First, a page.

This tutorial is also available for Affinity Designer.
Vector Orientation – understanding a frequent problem
A very common question on social media groups for vector art are problems with difference and union. All of a sudden the substract won’t work. You want to cut a shape out of your design and it’s just not showing as cut out. A lot of the time this is due to vector orientation. Even though the vector shapes show both elements as one object but in the same fill colour. Most likely the issue is a different orientation of those two objects.
This is not a unique problem to Inkscape. The same problem shows in Affinity Designer, Adobe Illustrator or CorelDraw (just to mention the tools I am frequently using).
What’s vector orientation anyway? Vector shapes are a sequence of nodes – those little circles and squares when you switch to the node tool. These nodes define the position in relation to it’s neighbors and the angle the two are connected by. No angle means a straight line. The sequence (clockwise or counter-clockwise) of these nodes is the orientation.
Sadly Inkscape does show the orientation of the nodes only when you know where to find it. Inkscape’s Preferences (Ctrl+Shift+P) you can check “Show path direction on outlines” in the Tools -> Node section [ Thanks for pointing it out to me, Markus Conchita Kasalla ]. By ticking the option and turning on the ‘show path outline’ in the top row of icons, Inkscape will add red ‘half arrow’ pointing the direction the nodes are oriented.
It also helps adding a stroke to your design when you have difference/ union issues. At least it shows you the shapes without having to switch the display mode.
Let’s see this in action…
A quick example of orientation is a simple line/ curve. The taper stroke goes from thick to thin.
Duplicate the line and select a node. Click on “Path/ Reverse” and the direction of thick to thin changes.
Let’s start with a circle and duplicate it. Scale the second one down and combine the two via ‘Path/ Difference’.
The result is a ring.
Select a node of the inner circle and do a reverse ‘Path/ Reverse’.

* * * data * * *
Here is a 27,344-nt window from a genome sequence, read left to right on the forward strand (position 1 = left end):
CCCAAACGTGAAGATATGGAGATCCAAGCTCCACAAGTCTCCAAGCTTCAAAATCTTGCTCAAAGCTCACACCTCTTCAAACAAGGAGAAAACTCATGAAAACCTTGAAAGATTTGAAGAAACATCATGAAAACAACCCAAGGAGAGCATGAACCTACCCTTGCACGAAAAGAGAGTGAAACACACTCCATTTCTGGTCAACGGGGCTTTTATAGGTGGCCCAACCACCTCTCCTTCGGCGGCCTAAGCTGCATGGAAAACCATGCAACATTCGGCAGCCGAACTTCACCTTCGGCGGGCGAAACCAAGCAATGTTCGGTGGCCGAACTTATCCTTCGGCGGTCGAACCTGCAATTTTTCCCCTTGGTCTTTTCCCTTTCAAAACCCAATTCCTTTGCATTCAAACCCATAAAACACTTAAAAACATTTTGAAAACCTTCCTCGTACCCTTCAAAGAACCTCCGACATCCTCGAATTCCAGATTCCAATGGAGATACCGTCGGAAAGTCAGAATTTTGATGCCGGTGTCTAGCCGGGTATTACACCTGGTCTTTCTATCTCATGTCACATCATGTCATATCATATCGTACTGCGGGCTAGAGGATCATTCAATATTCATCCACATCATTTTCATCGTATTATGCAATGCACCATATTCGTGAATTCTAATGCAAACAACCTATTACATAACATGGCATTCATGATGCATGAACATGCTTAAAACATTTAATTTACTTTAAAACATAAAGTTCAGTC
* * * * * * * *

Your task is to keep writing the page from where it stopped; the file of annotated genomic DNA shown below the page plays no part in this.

The result is a path with 8 nodes but no cutout anymore. The difference is no longer working.
Reversing the inner nodes again will bring back the cutout and make the circle a ring again.
This is not restricted to simple shapes.
Once you combine these shapes via e.g. ‘Path/ Union’ the inner element will be lost.
Having objects with no outline/ stroke will make it hard to spot the issue. You would just see one shape and the inner object is ‘hidden’ unless you chose the node tool and select the path. Unless you turn on the show direction on outlines [s. above].
Here’s a sample of a text within a text.
The 2 and the word ‘volume’ have been converted to curves but when subtracting the letters from the number the V doesn’t cut out.
Even though this is one curve and the nodes show the fill is black where it should be transparent.
Using the node tool, select on node in the V and click on ‘Path/ Reverse”.
The orientation of the letter changes to counter clockwise and the letter becomes a cutout.
I am not sure what triggers the issues [complexity of shapes, curves/ straights, number of nodes]. It seems to happen more frequently with fonts. The inside cutouts of letters like B or b or overlapping extensions in handwritten fonts. I have encountered the issue with stock art as well. Those files might have been exported from other tools and got ‘altered’ on the way.
So, before pulling you hair out and wondering why something as simple as a difference command is no longer working, try to change the vector orientation. It might be a possible fix to the issue. Good luck!
I did edit the post after learning about the “Show path direction on outlines” in the preferences -> Tools -> Node section. Thanks for the input!
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